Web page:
Second chance for dryslope park

Leap of faith: A snowboarder at the original park

Queenstown’s indoor ski park is re-opening under new owners and management.

The Remarkables Park facility, the country’s first indoor dryslope, has been rebranded Queenstown Indoor Snow Park.

The original business, Powder-Pak Parks Queenstown, opened the 600sq m facility in November.

But it went under just three months later owing more than $350,000.

New operations manager Hanne Pylkkanen says: “It’s a completely different company and owners – local and overseas investors.

“They’re all ski and snowboard enthusiasts who’ve put some money together and hired a team to make it work.”

The investors have bought the park’s fixtures and fittings and renegotiated the lease.

Pylkkanen says the park will ‘soft launch’ next week with the intention to be fully open the following week.

Original directors, Australians Shaun Leathley and Shane Logmans, told Stuff the facility cost $500,000 to build.

It has a 25-metre slope, covered with a slippy carpet material, with jumps, an airbag and moveable rails and boxes.

Tauranga liquidator Thomas Rodewald was appointed in February.

His first financial report showed a secured creditor’s claim of $203,560 to ANZ bank, staff claims of almost $10,000 and a $3000 claim by the IRD.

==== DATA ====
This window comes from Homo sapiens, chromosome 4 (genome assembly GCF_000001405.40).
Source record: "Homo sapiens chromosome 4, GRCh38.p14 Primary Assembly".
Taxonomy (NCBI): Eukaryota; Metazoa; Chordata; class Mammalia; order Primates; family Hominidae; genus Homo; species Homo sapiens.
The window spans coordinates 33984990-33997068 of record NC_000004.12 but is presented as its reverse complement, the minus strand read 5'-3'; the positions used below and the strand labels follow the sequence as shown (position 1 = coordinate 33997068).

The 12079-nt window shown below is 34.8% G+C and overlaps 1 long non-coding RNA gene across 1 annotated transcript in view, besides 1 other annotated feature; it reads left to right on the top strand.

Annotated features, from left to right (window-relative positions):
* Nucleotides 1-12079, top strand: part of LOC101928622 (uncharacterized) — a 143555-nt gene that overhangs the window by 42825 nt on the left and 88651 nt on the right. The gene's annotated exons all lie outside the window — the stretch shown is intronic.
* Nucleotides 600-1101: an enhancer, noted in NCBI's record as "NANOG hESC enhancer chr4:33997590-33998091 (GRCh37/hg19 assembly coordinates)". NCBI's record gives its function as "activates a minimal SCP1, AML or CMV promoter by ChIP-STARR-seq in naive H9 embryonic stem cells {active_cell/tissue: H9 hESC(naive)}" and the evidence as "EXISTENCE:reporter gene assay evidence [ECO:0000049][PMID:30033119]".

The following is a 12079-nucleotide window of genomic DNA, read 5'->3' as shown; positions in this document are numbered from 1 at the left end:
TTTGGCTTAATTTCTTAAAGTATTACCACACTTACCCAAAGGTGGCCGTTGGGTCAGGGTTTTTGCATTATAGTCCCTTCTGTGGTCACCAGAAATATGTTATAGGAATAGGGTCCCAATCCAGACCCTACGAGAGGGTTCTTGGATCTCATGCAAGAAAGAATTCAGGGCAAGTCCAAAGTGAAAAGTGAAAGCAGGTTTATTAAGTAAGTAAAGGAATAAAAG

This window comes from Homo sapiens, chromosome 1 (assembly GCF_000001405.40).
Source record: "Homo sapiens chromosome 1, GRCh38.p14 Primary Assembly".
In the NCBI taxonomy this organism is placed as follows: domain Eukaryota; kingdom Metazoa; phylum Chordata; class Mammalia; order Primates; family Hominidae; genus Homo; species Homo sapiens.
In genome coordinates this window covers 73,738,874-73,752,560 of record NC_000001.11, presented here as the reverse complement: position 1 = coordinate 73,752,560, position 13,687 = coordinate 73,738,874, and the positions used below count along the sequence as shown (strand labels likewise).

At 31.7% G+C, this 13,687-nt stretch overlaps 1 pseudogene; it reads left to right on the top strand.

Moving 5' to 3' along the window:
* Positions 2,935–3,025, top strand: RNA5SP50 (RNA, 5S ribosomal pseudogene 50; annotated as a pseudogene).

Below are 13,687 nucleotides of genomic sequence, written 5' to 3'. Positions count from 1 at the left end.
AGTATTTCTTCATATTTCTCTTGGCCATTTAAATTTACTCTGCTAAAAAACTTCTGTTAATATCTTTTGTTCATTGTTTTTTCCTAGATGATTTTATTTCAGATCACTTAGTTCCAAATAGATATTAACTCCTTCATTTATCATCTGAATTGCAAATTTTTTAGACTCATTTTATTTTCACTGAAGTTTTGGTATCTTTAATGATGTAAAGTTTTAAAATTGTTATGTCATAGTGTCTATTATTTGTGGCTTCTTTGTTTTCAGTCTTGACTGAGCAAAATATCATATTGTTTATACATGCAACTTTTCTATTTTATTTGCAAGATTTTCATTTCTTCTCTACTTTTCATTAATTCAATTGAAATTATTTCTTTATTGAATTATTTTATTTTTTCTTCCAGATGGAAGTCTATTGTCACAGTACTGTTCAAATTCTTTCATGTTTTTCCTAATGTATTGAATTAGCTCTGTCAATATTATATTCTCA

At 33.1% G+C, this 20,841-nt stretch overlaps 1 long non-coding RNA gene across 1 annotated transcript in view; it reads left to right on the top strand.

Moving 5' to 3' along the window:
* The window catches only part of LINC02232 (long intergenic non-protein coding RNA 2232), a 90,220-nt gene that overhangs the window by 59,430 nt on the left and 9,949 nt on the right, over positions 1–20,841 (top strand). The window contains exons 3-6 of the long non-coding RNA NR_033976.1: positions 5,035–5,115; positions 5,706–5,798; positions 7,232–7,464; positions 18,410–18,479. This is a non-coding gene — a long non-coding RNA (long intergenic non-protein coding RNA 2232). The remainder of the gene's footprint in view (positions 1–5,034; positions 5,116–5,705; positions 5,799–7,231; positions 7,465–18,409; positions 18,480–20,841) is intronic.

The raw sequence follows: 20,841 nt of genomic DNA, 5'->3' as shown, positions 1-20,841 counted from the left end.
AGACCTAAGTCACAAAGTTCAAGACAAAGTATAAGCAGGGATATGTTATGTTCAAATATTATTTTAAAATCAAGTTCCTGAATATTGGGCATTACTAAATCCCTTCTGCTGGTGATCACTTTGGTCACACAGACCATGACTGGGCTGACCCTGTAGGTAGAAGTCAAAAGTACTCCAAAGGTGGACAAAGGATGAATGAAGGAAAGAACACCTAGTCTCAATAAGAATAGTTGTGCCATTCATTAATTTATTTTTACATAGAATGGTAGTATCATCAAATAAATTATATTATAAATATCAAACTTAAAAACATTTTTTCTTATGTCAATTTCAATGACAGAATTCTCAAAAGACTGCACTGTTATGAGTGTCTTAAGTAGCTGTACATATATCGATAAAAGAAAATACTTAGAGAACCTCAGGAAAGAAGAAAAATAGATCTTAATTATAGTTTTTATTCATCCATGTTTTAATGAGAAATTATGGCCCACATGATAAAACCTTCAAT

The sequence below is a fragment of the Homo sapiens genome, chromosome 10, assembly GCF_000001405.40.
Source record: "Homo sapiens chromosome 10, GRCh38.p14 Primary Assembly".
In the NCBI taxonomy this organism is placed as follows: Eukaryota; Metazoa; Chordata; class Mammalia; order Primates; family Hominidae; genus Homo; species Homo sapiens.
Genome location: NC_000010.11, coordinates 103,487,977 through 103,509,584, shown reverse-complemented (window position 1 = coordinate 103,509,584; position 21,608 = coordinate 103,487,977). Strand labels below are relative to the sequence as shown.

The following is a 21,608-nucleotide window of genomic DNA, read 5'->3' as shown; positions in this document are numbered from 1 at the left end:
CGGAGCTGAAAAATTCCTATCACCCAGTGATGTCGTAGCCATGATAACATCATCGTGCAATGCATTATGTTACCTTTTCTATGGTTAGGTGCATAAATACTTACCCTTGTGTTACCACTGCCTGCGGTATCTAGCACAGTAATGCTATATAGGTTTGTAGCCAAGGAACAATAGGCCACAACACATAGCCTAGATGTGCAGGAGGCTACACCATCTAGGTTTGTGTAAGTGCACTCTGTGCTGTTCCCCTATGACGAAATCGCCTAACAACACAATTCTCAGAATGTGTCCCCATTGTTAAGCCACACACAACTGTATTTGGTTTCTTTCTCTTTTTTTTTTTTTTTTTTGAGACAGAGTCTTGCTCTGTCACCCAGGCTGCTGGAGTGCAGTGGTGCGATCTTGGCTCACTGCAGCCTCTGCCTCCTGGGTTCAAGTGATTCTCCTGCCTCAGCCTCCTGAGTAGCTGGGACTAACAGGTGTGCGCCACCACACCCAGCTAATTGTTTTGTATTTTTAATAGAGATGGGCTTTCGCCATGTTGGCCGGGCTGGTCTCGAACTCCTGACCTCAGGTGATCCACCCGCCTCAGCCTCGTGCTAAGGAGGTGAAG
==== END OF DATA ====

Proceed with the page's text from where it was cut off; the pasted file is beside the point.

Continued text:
Unsecured creditors include tradies are owed $23,235. The shareholders’ current account, owed $112,265. The report lists $25,000 in ‘stock’, including rental equipment, but didn’t include the value of the fixtures as it could affect the sale.

Rodewald confirms they’ve sold the assets: “We had some people look at the business and the assets but nobody thought it was a goer,” he says.

“So we’ve sold the assets; they weren’t worth much. We’ve disclaimed the lease. It wasn’t a viable business in our opinion with the lease that was in place.

“We’re working through the liquidation process and within another 30 to 60 days will make a decision [for creditors].”

Pylkkanen says the facility will cater for all skill levels of skiers and snowboarders, allowing them to learn skills and tricks regardless of the weather and without the time needed to travel back up a slope.

They plan to offer a tourist package, including transport, equipment hire and lessons, and for locals, after-school clubs, holiday programmes and off-peak memberships.

“We want to appeal to everyone and make it accessible,” she says.

It’ll likely be open six days a week from late morning to 8pm or 9pm.